A glorious, ass-kickingly unashamed celebration of 80s action movie tropes – and a pretty brilliant game to boot
Originally assumed to be an April Fool’s joke, Far Cry 3: Blood Dragon turned out to be very real. This inexpensive DLC (which doesn’t require that you own the original Far Cry 3) taps pretty much every 80s action movie touchstone: cyborgs, mutants, getting the girl, kicking butt for Uncle Sam – heck, it even features Aliens and Terminator star Michael Biehn in the role of its wisecracking hero, Mark IV Cyber Commando Sergeant Rex “Power” Colt.
Far Cry 3: Blood Dragon – story
While the original Far Cry 3 used (or at least intended to use) its storyline as a way to cleverly satirise the action FPS genre, Blood Dragon’s plot is an unashamed mish-mash of a hundred 80s VHS movies. The year is 2007 and Earth has largely been turned into a nuclear wasteland following a huge war between the USA and “the Reds”. You are Rex Colt, a cybernetically-enhanced American soldier dropped onto an island with your buddy Spider to take down Omega Force, a cyborg terrorist organisation headed by your former mentor and commander. Ubisoft’s tongue is lodged firmly in its cheek.
Far Cry 3: Blood Dragon – gameplay
The game plays much like Far Cry 3 – not a great shock given that it’s an expansion. It’s an FPS in a large, open world (albeit one smaller than either of Far Cry 3’s islands) filled with things to do and people to shoot. But in a break from its parent game, in which you have to unlock skills and weapons over time, Blood Dragon gives you the majority from the very beginning. You can unlock further abilities by levelling up and earn mods to improve weapons by completing hunting and hostage rescue side quests. Aside from the main quest, there are also a number of garrisons to take out – each one opens up more side quests.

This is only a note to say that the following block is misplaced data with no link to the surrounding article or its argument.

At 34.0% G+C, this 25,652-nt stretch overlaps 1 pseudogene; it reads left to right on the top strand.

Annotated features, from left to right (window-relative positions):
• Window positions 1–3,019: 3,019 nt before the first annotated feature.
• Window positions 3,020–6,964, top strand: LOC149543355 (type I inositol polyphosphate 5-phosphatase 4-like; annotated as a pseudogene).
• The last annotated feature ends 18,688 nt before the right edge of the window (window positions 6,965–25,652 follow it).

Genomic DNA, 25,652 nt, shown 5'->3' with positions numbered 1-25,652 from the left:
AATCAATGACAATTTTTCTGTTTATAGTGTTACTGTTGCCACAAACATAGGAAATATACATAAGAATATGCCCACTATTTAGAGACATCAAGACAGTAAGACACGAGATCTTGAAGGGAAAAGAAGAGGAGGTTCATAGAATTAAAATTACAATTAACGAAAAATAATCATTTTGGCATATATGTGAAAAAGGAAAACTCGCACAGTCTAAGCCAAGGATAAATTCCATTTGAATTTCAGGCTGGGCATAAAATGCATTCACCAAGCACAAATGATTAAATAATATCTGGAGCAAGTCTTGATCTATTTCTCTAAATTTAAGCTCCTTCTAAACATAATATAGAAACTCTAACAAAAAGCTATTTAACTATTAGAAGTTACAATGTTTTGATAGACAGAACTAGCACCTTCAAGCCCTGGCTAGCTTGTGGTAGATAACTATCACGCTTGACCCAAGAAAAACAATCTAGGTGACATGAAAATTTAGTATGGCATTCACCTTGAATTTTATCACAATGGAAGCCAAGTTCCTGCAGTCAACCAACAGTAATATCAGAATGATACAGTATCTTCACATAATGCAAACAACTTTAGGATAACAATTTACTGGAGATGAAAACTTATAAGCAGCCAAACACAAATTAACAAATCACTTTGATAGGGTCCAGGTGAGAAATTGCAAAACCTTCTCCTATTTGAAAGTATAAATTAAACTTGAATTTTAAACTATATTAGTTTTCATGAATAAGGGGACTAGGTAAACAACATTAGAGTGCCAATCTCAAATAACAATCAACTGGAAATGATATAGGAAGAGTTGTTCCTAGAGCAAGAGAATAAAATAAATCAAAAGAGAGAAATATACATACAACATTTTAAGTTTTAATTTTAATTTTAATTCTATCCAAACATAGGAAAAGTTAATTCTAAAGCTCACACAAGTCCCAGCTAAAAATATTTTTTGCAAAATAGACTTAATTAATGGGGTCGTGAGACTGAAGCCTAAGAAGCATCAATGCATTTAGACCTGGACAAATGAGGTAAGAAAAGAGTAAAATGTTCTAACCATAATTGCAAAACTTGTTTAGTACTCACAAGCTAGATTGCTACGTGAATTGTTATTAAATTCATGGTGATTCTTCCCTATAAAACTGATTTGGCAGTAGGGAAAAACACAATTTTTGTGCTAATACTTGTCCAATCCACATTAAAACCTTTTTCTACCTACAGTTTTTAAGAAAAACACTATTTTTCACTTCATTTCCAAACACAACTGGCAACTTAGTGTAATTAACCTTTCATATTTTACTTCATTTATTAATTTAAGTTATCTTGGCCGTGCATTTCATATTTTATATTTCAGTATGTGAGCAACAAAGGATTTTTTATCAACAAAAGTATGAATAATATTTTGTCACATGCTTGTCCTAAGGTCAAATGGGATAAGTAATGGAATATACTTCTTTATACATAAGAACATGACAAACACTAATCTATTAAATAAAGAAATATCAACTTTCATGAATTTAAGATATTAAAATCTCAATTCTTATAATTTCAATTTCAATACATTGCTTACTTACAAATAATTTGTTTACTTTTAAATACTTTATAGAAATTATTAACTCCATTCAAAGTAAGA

Far Cry 3: Blood Dragon – enemies
Omega Force is your main adversary in the game, and the foot soldiers come in the same varieties as those in Far Cry 3: regular troops, snipers, shotgun wielders, tougher “heavies” etc. There are also a few species of wild animals roaming the landscape, with the most fearsome being blood dragons: giant glowing dinosaurs able to shoot laser blasts out of their maws. While these are a threat to you, they’re also an opportunity, as you can turn them against Omega Force by luring them into garrisons, then sitting back and watching as the beasts tear through the enemy for you.
Far Cry 3: Blood Dragon – longevity
There’s no getting around it: this is a fairly short game. The main quest can be powered through in a few hours and the island’s small size means you’ll have explored it all fairly quickly. A number of collectibles add to the longevity, but realistically once you’ve liberated the last garrison you’ll probably have had enough. That said, this costs $26.40 and provides more entertainment than many full price titles. Also, the game’s briefness means the cheesiness of its 80s theme never outstays its welcome.
Far Cry 3: Blood Dragon – presentation
Blood Dragon’s look and feel is arguably the most memorable part of the game. Biehn’s gruff-voiced quips about “firemen, ambulance drivers and policemen” being the real heroes, his Bond-esque one-liners as he dispatches his foes, the 16-bit style cut scenes, the virtual box art (complete with “desert chrome” title) and Australian band Power Glove’s evocative synth-and-squealing-guitar soundtrack – all serve to take gamers of a certain age on a welcome trip back into the mid-80s.
Far Cry 3: Blood Dragon – verdict
Blood Dragon delivers more Far Cry 3-style action but with an arguably more interesting flavour: that of a 1980s action sci-fi film. Its friendly mocking of the genre’s tropes and recreation of its characteristic looks are brilliantly pulled off, and it’s all available for less than the price of a round of drinks. Yes, we like it a lot.
Tested on Xbox 360.
Far Cry 3: Blood Dragon review
Far Cry 3: Blood Dragon doesn’t offer much over the original’s gameplay, but its presentation and price can’t be beaten